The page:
Kong: Skull Island Book Reviews
by Chris Mirjahangir
April 24th, 2017
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The Art of Kong: Skull IslandNaturally when a film of this type hits theaters, novelizations and “Making of” books follow suit and for fans of the films, they are a welcome addition to the experience as they “fill in the gaps” so to speak. Here are two quick reviews for books centered around Kong: Skull Island (2017).

The Art of Kong: Skull Island

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The Art of and Making of Kong: Skull Island is covers the film from pre-production to the finished product and even includes a few deleted scenes (which is something that the “Art of Destruction” book for 2014's “Godzilla” sorely needed), which are cool to see. There’s a lot of really cool concept art with all the designs of Kong, the other creatures and info on the film from those involved, and it’s a real journey for the reader.

Something interesting that I noticed is that there are quite a few pages spent on the IWI natives yet their screentime in the film is very limited in the final product. This section gives you some extra background and it helps fill in the gaps while watching the film. There’s such a huge level of passion not only from director Jordan Vogt-Roberts, but from producer Thomas Tull who sums it all up the best with his quote: “Godzilla, King Kong, these aren’t pieces of business for me. This is a childhood dream come true. I’m thrilled to be doing it”.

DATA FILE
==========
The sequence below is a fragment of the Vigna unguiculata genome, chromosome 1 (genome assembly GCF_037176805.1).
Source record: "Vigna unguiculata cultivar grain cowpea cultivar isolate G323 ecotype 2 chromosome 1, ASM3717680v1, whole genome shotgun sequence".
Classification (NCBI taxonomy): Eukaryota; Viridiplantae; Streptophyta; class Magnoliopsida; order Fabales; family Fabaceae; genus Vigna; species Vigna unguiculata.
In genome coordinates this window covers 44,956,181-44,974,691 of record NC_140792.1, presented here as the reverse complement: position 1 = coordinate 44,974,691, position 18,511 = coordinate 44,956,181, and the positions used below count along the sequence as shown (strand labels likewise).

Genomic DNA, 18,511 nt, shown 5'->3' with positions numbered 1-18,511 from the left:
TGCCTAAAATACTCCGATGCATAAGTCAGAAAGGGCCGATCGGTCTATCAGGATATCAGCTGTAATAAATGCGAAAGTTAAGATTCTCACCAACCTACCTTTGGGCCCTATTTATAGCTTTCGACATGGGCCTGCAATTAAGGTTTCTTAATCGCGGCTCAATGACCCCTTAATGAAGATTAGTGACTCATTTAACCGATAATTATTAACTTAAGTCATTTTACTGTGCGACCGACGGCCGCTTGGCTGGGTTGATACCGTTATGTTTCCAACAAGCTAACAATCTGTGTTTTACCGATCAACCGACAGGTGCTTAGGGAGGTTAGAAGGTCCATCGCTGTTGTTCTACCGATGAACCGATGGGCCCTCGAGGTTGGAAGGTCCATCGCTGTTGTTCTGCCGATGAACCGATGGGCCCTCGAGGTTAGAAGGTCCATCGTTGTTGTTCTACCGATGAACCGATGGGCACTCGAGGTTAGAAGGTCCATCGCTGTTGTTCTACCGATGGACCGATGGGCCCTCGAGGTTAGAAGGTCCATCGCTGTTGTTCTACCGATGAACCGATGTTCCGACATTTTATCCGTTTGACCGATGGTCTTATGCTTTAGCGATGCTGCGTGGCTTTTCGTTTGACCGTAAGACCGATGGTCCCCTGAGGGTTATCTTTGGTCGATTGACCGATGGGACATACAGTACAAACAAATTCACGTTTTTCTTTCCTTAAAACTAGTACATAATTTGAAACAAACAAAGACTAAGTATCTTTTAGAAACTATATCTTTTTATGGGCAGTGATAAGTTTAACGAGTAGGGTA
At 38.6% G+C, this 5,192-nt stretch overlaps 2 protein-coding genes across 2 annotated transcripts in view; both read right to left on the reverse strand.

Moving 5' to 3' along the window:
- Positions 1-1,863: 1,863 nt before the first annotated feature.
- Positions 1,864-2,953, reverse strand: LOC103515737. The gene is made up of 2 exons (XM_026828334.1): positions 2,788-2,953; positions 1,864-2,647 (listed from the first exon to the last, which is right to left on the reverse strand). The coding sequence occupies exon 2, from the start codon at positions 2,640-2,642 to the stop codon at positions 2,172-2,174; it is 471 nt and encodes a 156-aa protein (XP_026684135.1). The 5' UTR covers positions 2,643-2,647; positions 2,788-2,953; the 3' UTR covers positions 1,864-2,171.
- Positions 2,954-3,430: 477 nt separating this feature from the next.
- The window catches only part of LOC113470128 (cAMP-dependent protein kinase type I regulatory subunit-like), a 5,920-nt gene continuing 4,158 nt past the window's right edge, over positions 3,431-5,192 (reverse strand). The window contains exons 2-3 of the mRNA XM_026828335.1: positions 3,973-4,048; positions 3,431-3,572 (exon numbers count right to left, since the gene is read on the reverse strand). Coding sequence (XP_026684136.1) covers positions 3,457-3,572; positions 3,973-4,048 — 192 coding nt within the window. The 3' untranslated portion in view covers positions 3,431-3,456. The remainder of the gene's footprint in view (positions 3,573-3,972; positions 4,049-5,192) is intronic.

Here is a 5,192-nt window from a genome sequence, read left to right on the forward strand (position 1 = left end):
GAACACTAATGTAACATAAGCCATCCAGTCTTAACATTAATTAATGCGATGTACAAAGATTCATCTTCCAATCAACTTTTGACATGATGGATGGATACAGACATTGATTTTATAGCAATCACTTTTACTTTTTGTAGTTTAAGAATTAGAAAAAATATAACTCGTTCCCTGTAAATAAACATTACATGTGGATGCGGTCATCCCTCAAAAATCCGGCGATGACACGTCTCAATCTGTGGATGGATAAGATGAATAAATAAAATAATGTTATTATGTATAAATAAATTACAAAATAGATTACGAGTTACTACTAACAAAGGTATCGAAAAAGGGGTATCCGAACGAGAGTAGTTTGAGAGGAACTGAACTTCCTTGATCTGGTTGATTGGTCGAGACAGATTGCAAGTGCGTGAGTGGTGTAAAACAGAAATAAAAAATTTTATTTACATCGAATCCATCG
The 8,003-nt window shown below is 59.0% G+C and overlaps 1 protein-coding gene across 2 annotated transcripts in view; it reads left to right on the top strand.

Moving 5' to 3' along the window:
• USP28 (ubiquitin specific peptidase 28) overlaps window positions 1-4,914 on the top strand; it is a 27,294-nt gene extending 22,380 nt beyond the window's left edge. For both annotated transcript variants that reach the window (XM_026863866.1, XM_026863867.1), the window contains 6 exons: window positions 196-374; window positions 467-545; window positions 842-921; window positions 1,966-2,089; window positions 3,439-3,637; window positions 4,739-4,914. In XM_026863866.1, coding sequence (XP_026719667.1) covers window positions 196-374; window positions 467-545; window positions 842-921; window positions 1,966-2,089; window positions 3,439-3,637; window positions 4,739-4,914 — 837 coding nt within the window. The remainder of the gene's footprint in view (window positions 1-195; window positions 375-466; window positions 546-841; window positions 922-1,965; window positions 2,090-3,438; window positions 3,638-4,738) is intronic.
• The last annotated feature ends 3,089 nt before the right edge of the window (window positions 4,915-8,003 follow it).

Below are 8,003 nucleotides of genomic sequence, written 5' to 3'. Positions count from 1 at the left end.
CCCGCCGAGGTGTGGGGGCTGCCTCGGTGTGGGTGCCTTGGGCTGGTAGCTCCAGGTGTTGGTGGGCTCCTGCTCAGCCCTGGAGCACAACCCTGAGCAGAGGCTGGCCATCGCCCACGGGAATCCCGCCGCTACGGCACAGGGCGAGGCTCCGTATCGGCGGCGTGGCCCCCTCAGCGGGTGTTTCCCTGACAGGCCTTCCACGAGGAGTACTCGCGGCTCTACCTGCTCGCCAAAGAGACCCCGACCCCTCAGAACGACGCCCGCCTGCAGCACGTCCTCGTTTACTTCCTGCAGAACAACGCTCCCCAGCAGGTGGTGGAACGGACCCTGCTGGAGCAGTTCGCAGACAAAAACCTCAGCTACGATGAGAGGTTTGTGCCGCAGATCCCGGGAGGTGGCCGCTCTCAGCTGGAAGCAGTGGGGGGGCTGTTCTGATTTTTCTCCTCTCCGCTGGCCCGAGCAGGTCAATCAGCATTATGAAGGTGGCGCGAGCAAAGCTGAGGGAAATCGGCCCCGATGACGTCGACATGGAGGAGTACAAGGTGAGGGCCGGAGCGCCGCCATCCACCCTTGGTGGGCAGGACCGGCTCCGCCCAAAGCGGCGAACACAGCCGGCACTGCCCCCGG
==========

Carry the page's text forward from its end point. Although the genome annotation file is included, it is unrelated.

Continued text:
If you’re a Kong fan or a fan of the the “Making Of” books, this one is a must own.

Kong: Skull Island Book Reviews

Kong: Skull Island Book Reviews

Kong: Skull Island Book Reviews

Kong: Skull Island - The Official Movie NovelizationKong: Skull Island - The Official Movie Novelization

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Next up is the novelization of the film. I’m not going to get into too much here (because it’s almost 400 pages and it’s really something you should read for yourself), but I will say that there’s a lot more to the story than what’s in the film which is in this book. It being a book, there’s more room to flesh out each character and it’s more descriptive and it really draws you in.

I do have my nitpicks such as the author, in the post credits sequence, refers to Mothra as a dragonfly. Also, since the author, Tim Lebbon, is British, some of the descriptive words he chooses might not make much sense to someone outside of the region right away and it’ll probably take you a second to figure it out.

Nitpicks aside, it’s a great read and well worth checking out!